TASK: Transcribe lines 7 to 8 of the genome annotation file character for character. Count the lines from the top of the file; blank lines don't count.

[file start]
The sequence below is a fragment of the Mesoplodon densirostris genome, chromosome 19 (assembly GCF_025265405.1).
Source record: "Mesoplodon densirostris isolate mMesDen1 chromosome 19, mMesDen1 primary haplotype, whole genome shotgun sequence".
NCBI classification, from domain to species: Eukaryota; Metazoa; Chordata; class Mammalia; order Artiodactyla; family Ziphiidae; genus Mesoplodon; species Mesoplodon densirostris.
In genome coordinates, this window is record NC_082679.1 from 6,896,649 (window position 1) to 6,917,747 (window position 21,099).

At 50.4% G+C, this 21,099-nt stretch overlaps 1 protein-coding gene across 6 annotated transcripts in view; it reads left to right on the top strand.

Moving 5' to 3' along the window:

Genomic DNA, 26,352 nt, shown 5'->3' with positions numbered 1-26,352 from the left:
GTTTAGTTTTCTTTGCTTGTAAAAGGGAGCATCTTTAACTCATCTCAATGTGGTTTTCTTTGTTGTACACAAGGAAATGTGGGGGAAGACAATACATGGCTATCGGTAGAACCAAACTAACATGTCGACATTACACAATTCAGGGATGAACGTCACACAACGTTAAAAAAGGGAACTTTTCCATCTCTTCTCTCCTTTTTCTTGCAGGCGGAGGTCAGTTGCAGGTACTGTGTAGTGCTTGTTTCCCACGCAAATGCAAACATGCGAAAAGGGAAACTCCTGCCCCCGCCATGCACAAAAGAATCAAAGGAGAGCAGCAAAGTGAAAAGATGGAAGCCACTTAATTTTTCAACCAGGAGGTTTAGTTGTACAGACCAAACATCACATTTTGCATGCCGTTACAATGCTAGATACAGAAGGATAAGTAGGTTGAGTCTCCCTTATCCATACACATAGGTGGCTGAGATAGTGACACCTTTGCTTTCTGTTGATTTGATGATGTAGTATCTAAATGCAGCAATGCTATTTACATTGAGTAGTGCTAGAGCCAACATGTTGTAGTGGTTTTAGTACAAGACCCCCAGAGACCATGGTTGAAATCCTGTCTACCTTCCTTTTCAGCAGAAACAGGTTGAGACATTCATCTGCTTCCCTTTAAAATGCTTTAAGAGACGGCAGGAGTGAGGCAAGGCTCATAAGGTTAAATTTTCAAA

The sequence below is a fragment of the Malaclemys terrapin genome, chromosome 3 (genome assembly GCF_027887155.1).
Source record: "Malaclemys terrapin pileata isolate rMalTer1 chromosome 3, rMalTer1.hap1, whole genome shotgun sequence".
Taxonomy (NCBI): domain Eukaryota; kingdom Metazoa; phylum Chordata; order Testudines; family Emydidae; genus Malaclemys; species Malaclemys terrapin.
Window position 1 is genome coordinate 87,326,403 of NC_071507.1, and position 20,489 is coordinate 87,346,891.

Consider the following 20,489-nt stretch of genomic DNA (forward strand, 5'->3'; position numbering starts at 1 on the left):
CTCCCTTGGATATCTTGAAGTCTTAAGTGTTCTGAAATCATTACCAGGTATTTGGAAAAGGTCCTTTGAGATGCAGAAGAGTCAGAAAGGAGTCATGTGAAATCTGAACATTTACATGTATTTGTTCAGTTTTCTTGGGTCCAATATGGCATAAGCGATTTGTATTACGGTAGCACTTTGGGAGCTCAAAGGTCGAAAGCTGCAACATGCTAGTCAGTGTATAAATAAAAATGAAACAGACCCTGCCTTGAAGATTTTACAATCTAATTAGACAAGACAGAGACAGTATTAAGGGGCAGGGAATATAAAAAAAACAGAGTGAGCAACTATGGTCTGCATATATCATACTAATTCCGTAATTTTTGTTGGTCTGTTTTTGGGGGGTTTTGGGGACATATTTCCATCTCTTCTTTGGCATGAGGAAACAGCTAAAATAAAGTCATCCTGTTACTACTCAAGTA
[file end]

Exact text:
Genomic DNA, 26,352 nt, shown 5'->3' with positions numbered 1-26,352 from the left:
GTTTAGTTTTCTTTGCTTGTAAAAGGGAGCATCTTTAACTCATCTCAATGTGGTTTTCTTTGTTGTACACAAGGAAATGTGGGGGAAGACAATACATGGCTATCGGTAGAACCAAACTAACATGTCGACATTACACAATTCAGGGATGAACGTCACACAACGTTAAAAAAGGGAACTTTTCCATCTCTTCTCTCCTTTTTCTTGCAGGCGGAGGTCAGTTGCAGGTACTGTGTAGTGCTTGTTTCCCACGCAAATGCAAACATGCGAAAAGGGAAACTCCTGCCCCCGCCATGCACAAAAGAATCAAAGGAGAGCAGCAAAGTGAAAAGATGGAAGCCACTTAATTTTTCAACCAGGAGGTTTAGTTGTACAGACCAAACATCACATTTTGCATGCCGTTACAATGCTAGATACAGAAGGATAAGTAGGTTGAGTCTCCCTTATCCATACACATAGGTGGCTGAGATAGTGACACCTTTGCTTTCTGTTGATTTGATGATGTAGTATCTAAATGCAGCAATGCTATTTACATTGAGTAGTGCTAGAGCCAACATGTTGTAGTGGTTTTAGTACAAGACCCCCAGAGACCATGGTTGAAATCCTGTCTACCTTCCTTTTCAGCAGAAACAGGTTGAGACATTCATCTGCTTCCCTTTAAAATGCTTTAAGAGACGGCAGGAGTGAGGCAAGGCTCATAAGGTTAAATTTTCAAA